Easing up on the (Landfill) Gas

U.S. EPA says waste and recycling industry innovation is helping reduce greenhouse gas emissions.

April 22, 2013
REW Staff

The waste and recycling industry is continuing to reduce its release of greenhouse gases - even as waste volumes increase, according to the latest greenhouse gas inventory released by U.S. Environmental Protection Agency (EPA).

“Our industry has been diligent and has invested in new equipment and facilities to reduce emissions of methane and other gases from landfills,” says Environmental Industry Associations (EIA) President and CEO Sharon H. Kneiss. “Furthermore, we have turned potential emissions into an important energy source,” she adds. “We are environmentalists in every sense of the word. The many companies responsible for this reduction should be proud of this accomplishment.”

The U.S. landfills 6 percent less than it did 20 years ago, but methane emissions have declined by 30 percent during the same period. This has happened as a result of converting more methane to energy and improved flaring of methane emissions and oxidation techniques, according to Kneiss.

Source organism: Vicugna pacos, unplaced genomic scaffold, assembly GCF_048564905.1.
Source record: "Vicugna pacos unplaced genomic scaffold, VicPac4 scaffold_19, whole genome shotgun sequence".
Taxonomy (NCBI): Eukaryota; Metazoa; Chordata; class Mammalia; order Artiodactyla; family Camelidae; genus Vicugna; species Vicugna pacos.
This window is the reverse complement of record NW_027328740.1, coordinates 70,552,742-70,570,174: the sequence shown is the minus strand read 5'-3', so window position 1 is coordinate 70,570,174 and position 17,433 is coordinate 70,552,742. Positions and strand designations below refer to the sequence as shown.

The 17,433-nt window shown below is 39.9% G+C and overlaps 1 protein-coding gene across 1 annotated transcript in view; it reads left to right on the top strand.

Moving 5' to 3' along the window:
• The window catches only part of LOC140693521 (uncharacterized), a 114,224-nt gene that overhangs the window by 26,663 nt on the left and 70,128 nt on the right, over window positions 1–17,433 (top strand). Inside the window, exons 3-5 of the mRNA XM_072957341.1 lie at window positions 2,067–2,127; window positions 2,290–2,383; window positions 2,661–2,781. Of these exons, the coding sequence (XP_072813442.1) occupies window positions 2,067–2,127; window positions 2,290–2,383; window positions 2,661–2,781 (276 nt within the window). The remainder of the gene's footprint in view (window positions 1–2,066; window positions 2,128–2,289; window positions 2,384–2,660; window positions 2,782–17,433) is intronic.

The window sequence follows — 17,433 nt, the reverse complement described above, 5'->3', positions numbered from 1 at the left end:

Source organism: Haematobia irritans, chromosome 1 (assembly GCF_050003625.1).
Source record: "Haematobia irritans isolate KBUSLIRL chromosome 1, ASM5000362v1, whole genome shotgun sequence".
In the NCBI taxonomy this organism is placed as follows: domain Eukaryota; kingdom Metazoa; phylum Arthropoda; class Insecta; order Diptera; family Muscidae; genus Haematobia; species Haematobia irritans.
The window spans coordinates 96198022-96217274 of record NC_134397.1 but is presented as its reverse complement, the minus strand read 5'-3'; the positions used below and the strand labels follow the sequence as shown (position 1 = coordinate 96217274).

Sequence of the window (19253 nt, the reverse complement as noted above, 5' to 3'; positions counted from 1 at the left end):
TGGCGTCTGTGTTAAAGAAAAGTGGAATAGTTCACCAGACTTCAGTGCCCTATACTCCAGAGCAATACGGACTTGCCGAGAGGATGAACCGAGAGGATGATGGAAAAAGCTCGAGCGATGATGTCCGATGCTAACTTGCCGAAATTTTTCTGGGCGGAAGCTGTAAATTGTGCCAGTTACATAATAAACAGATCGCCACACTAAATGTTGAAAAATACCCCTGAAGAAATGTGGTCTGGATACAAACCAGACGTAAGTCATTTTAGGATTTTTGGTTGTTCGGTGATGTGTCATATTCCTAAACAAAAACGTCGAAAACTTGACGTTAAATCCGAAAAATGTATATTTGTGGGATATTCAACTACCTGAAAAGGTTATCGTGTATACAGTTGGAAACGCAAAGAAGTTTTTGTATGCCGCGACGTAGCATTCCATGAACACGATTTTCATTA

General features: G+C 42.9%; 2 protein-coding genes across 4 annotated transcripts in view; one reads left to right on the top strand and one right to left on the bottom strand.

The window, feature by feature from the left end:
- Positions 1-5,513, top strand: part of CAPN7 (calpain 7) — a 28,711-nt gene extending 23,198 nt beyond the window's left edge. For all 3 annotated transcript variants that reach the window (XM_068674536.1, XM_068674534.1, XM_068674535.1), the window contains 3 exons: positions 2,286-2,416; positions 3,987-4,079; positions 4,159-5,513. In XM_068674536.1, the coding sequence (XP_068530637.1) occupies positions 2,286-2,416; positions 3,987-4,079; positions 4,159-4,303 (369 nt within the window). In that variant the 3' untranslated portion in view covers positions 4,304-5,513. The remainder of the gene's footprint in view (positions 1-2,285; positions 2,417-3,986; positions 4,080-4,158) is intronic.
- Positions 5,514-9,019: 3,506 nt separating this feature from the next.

There are 594 landfill gas-to-energy sites in the United States that generated 1,813 megawatts (MW) of energy and 312 million standard cubic feet a day of gas. This is enough energy to directly power 1 million homes and heat 729,000, respectively, according to the EIA.

Methane gas collected at landfills is used to power homes, businesses and government facilities across the nation. Some of it also is used to fuel garbage and recycling trucks. Landfill-gas-to-energy projects and other forms of biomass-derived energy make up the almost half of the nation's renewable energy supply, almost the same amount as is derived from solar, wind, geothermal and hydropower combined, according to the EPA.

Landfills are the third highest producer of anthropogenic methane in the United States. Natural gas recovery and ruminant animals, such as cows, produce more methane emissions than landfills. The gases generated from landfills, composting, and incineration were approximately 122 million tons of carbon dioxide equivalent in 2011.

More information about the greenhouse gas inventory report is available here.